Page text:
The murder charge against Jane Dorothy in the San Diego County case was dismissed for lack of evidence. "It’s finally over."

In 2001, Jane Dorotik was sentenced to 25 years in prison for the murder of her husband. She always claimed that she was wrongly convicted. Decades later, a new team of lawyers successfully challenged the state’s lawsuit, discrediting some of the evidence used to convict her against her. On May 16, 2022, prosecutors abruptly dropped the charges against the mother of three children, now 75 years old.

Outside the courtroom, Jane Dorotik said. CBS 8 San Diego“The arduous 22-year journey is finally over. And it’s a great relief.”

Jane’s nightmare began on February 13, 2000, when her husband Bob went for a run near her family’s horse ranch in San Diego County and never returned. The next morning, Bob’s body was found in a forested area a few miles away. He was beaten and strangled to death. Three days later, the police surprised the grieving family and charged Jane with brutal murder. “I was like, ‘Huh?’ …and I couldn’t believe this would happen.”

Bob and Jane Dorothy
Bob and Jane Dorothy

CBS News

“48 Hours” started following the case shortly after Jane Dorotik was released on bail in 2000. As Jane told “48 Hours” correspondent Erin Moriarty, I know I’m innocent.”

Jane was a successful medical manager who loved horses. Bob was an engineer with a passion for hiking and jogging. The Dorotiks’ relationship over the years has been rough, but Jane said their marriage was “better than ever” at the time of her murder. The investigators didn’t believe it. They said the Dorotiks’ marriage was in trouble again and could be a motive for the murder. That’s money. If the couple divorced, Jane had to give Bob a portion of her income.

Prosecutors called this “planned, premeditated, and willful murder.” They believed that Jane killed Bob in the couple’s bedroom and then carried him to the woods where his body was found. At the trial, prosecutors told the jury that tire marks found near Bob’s body matched Jane’s truck. a piece of rope hanging from the veranda that appears to be the same type of rope found around Bob’s neck; Blood in the bedroom, which it claims to be Bob’s; And a syringe with Jane’s fingerprints in Bob’s blood.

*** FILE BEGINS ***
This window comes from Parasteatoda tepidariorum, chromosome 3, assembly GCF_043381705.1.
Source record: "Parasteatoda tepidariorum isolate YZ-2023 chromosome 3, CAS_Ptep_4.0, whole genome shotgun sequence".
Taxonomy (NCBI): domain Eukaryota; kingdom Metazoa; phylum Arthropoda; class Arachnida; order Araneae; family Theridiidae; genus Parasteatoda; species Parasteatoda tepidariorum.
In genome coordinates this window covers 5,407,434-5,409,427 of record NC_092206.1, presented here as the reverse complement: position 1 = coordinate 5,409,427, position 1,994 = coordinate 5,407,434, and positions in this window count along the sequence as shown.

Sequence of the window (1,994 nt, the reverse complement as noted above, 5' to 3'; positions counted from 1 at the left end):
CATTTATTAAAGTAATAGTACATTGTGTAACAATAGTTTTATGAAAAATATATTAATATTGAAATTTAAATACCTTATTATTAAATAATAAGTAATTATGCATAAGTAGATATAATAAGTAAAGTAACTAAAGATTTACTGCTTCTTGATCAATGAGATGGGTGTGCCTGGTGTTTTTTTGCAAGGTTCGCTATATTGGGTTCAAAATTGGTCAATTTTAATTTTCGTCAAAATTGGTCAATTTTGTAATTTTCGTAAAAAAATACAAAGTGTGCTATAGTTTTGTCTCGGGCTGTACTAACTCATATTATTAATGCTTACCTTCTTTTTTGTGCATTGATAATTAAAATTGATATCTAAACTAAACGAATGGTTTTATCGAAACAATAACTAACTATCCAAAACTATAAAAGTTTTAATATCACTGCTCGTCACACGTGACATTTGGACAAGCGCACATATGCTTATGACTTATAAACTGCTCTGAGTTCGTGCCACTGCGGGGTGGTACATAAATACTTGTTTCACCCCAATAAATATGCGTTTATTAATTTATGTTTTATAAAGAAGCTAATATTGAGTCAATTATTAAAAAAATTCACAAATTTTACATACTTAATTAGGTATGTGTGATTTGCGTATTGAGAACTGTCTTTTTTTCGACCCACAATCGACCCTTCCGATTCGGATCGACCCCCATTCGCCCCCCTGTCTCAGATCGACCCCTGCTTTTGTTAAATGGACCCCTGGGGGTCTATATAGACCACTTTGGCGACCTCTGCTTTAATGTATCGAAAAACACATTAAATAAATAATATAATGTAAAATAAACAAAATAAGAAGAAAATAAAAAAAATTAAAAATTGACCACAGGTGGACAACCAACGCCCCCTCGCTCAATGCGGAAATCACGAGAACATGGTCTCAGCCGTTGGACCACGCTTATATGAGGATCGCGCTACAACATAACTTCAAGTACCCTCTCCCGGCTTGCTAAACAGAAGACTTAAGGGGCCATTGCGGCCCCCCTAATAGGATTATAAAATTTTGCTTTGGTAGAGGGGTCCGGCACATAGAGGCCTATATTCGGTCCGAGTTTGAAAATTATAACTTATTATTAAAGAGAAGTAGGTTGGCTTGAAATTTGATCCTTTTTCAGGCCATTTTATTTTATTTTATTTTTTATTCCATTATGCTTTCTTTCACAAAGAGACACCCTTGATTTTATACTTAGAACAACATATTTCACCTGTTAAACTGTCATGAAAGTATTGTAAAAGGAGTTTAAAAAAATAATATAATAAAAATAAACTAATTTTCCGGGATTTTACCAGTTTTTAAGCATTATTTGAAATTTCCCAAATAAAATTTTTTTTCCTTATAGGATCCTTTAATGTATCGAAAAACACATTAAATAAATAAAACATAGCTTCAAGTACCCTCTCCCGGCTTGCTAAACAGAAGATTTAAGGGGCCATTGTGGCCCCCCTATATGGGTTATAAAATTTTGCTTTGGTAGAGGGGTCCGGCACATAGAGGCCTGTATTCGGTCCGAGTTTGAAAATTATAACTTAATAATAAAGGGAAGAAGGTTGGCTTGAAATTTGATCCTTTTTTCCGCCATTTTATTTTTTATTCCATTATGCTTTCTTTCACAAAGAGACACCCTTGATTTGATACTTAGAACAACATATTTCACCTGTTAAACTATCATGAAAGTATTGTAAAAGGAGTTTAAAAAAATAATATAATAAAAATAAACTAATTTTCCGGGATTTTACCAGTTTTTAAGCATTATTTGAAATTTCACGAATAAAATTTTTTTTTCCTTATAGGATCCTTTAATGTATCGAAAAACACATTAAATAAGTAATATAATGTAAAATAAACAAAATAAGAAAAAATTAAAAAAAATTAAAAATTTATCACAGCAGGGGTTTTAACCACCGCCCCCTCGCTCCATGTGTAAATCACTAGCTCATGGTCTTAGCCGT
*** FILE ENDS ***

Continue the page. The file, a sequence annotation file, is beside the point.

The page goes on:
Claire Dorotik never believed that her mother could kill her father, but her brothers doubted. At the trial, Alex and Nick Dorotik were the state’s main witnesses against their mother. After four days of deliberation, the jury convicted Jane of first degree murder.

Jane Dorothy
Jane Dorothy reacts when a guilty verdict is read in court in 2001.

CBS News

Moriarty spoke to the convicted Jane.

“It was like, ‘No, this can’t be… I was pretty sure I was walking,'” Jane said.

“Then why did you come up with such a thought during the trial?” Moriarty asked.

“Because I am innocent, because I thought they would see the truth.” Jane answered.

Jane Dorotik went to jail, but she did not stop fighting to overturn her beliefs. Loyola Project for the Innocent I took her case. In 2015, new DNA tests were conducted on the ropes used to strangle Bob Dorotik’s nails and scrapes under clothing. DNA was found, but not Jane’s. Her lawyers discredited the validity of some of the forensic evidence against her, such as tire marks and bloodstains found in her home. Questions were also raised about some of the criminals involved in the case and the laboratory that processed some of the evidence.

In 2020, Jane’s murder conviction was overturned and released from prison. But her prosecutors planned to re-investigate her on the murder charge of her bob. On May 16, 2022, the lawsuit against Jane Dorotik was dismissed instead of a retrial. After the judge ruled that certain evidence was unacceptable, the prosecution concluded that it could no longer proceed ethically because it believed that the remaining evidence was insufficient to establish guilt beyond a reasonable doubt.

Jane Dorothy
Jane Dorotik interviewed “48 Hours” Correspondent Erin Moriarty in May 2022.

CBS News

Moriarty spoke to Jane a few days later. charges dropped.

“Do you believe your life was stolen from you? Is that a good way to explain what happened?” Moriarty asked Jane.

“I was robbed. I was robbed. We’ve been together all my life. I lost my husband. And I was charged somehow. And I was convicted. It’s the worst theft ever,” Jane replied. “Thank God for the naive Loyola project, willing to dig up all the evidence… …the thought of depriving someone of their lifelong freedom and imprisoning them shouldn’t be a thorough investigation, right?”

A new episode of this “48 hours” story is in production for the fall.


Leave a Comment